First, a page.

Therefore, what you bid is not always what you pay. A second consideration is that budgets are set as a daily limit; however, Google has recently decided to allow accounts to spend up to double this amount each day as long as they are still hitting their campaign targets.

This is evened out over the course of a month, and Google will never charge advertisers more than 30.4 (the average number of days in a month) times their daily budget. So if your account spends double the daily limit on a frequent basis early in the month, you could max out the budget rather quickly.

Luckily, there is a very helpful script that will allow you to keep some control over this.

Now, when it comes to bidding, we can split out the two main options as automated or manual.

Automated Bidding

Google uses a range of advanced machine learning technologies and rule-based automation to deliver maximum value to advertisers in its auctions. We can therefore tell Google what our objective is, how much we are willing to pay to achieve it, and let the algorithms do the bidding on our behalf.

automated

That makes automated bidding sound appealing, but there are enough cautionary tales in the industry to suggest it must be approached with some reservation.

Ceding control to Google altogether can lead to very costly campaigns and, while setting a sensible ceiling on maximum bids can help, automated bidding can still lead to inefficient spend. Machine learning systems feed off data and learn from feedback, which means budget can be spent in a wide range of areas to gain this knowledge.

Manual bidding

For a beginner, manual bidding is a great way to start. This option provides control, quick feedback, and the ability to adjust bids quickly based on performance. Although it gets more difficult to stick with manual bidding as an account increases in size and complexity, nascent accounts with a small set of ad groups will benefit from this approach.

Google has also added the option to adjust bids based on a user’s device type. This welcome feature means marketers can increase their bids for specific queries on a mobile device, for example, if they know that this device type typically converts better than desktop. This is reflective of user behavior, as people tend to use their mobile and desktop for different purposes.

Quality score

Quality Score is a fundamental aspect of Google AdWords bidding, as it will dictate how much a brand pays for clicks. The intention behind Quality Score is simple: Google wants to ensure that relevant ads show against its searches and also wants to deter low-quality websites from manipulating the system to gain high ranking positions.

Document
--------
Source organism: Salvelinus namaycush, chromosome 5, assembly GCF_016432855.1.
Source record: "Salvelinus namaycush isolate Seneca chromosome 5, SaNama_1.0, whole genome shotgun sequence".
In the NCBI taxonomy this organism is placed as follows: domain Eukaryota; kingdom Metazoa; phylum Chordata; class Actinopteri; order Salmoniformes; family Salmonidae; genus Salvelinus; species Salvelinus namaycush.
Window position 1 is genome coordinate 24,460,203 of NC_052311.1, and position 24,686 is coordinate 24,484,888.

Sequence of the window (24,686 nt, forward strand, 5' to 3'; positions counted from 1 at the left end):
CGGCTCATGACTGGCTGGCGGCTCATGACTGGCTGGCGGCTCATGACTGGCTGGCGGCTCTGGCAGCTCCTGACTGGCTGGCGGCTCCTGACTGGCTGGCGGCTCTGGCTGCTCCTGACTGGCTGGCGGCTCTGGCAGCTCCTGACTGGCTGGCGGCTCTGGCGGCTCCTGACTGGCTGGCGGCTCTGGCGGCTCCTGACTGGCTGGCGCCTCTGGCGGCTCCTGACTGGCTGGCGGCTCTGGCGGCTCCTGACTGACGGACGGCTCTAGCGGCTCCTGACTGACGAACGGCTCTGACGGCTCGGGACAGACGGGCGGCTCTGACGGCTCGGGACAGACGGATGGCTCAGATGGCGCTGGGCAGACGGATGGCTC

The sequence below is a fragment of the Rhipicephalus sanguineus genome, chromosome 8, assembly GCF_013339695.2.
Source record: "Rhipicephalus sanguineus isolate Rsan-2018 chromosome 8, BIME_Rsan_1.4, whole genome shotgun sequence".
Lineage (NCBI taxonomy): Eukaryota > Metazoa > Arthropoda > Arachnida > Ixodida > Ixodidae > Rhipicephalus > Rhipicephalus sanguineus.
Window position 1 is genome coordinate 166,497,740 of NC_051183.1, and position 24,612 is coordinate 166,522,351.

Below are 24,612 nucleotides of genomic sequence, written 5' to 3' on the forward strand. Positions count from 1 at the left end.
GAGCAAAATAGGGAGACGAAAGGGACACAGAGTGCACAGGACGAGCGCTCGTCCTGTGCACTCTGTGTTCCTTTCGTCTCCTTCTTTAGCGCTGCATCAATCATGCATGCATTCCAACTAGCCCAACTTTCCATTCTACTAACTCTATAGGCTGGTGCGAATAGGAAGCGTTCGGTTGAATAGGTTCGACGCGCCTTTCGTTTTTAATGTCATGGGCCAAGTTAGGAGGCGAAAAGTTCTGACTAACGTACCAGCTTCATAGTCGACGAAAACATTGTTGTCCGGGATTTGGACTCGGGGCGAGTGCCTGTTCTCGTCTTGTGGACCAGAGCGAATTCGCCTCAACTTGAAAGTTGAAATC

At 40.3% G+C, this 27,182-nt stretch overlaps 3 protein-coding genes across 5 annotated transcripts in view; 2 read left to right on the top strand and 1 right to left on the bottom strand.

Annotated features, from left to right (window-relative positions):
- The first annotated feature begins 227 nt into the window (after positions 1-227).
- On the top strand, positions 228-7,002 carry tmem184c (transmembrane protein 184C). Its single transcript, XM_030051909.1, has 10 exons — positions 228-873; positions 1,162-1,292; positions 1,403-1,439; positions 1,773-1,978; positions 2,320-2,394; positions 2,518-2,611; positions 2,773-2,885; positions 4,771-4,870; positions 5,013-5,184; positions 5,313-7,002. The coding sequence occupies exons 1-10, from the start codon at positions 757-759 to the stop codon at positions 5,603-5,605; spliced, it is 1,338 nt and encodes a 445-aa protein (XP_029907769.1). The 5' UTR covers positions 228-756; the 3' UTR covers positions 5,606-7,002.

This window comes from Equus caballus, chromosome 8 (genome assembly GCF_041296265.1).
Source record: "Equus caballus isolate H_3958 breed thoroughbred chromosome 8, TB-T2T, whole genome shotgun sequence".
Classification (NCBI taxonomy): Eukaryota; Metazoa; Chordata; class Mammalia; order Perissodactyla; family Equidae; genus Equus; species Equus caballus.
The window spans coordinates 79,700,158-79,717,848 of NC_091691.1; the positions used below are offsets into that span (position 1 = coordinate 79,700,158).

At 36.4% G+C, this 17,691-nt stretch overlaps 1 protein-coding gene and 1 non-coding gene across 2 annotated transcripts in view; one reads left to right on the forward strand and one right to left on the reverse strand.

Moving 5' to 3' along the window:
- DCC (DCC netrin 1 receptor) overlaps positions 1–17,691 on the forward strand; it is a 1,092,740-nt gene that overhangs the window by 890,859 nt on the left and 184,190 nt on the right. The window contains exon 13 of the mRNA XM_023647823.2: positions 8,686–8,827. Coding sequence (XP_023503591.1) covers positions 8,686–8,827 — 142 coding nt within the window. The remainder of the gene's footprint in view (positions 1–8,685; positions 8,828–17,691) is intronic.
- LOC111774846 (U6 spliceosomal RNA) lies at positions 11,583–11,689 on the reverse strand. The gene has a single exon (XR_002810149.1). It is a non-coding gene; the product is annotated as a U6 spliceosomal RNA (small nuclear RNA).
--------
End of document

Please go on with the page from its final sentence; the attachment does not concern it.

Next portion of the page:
AdWords depends on its high quantity of searches, after all, so Google needs to ensure users have a positive searching experience or they may take their business elsewhere.

The exact formula behind Quality Score is not publicly known, but we can make some safe assumptions. The score is on a scale from 1 to 10, with 1 being given to irrelevant ads and landing pages, and 10 awarded to brands that match the user’s intent with a relevant ad and a great landing page experience.

Quality Score is calculated at a keyword level, so you could even see different scores within the same ad group. Again, there is plenty of room for experimentation and it is worth the work, as a high Quality Score can make your budget go a lot further.

Wordstream created a helpful image to illustrate how this works:

Wordstream

Ad Rank is explained in more detail here, but suffice to say this metric determines which position your ads will appear in on search results pages.

Google recently added a long-awaited feature that allows advertisers to view historical Quality Score, which now allows us to view any positive or negative trends over time. There is plenty more information on Historical Quality Score in this thorough guide.

Stage 6: Reviewing and optimizing performance

To get the best possible results from Google AdWords, marketers need to keep a close eye on their performance and be prepared to make adjustments. There are four metrics in particular to keep abreast of, which can be segmented by dimensions such as device type, demographic factors, or location.

Click-through rate (CTR): Clicks/Impressions

Conversion rate (CVR): Conversions/Clicks

Cost-per-click (CPC): Spend/Clicks

Cost-per-acquisition (CPA): Spend/Conversions

The steps outlined above will get your AdWords campaign up and running with the right foundations in place. There is a huge amount more to this platform and advertisers are rewarded for investing the time in more advanced features.

However, this all starts with the basics and as long as marketers monitor performance and are open to new strategies, the more complex pieces will naturally fall into place over time.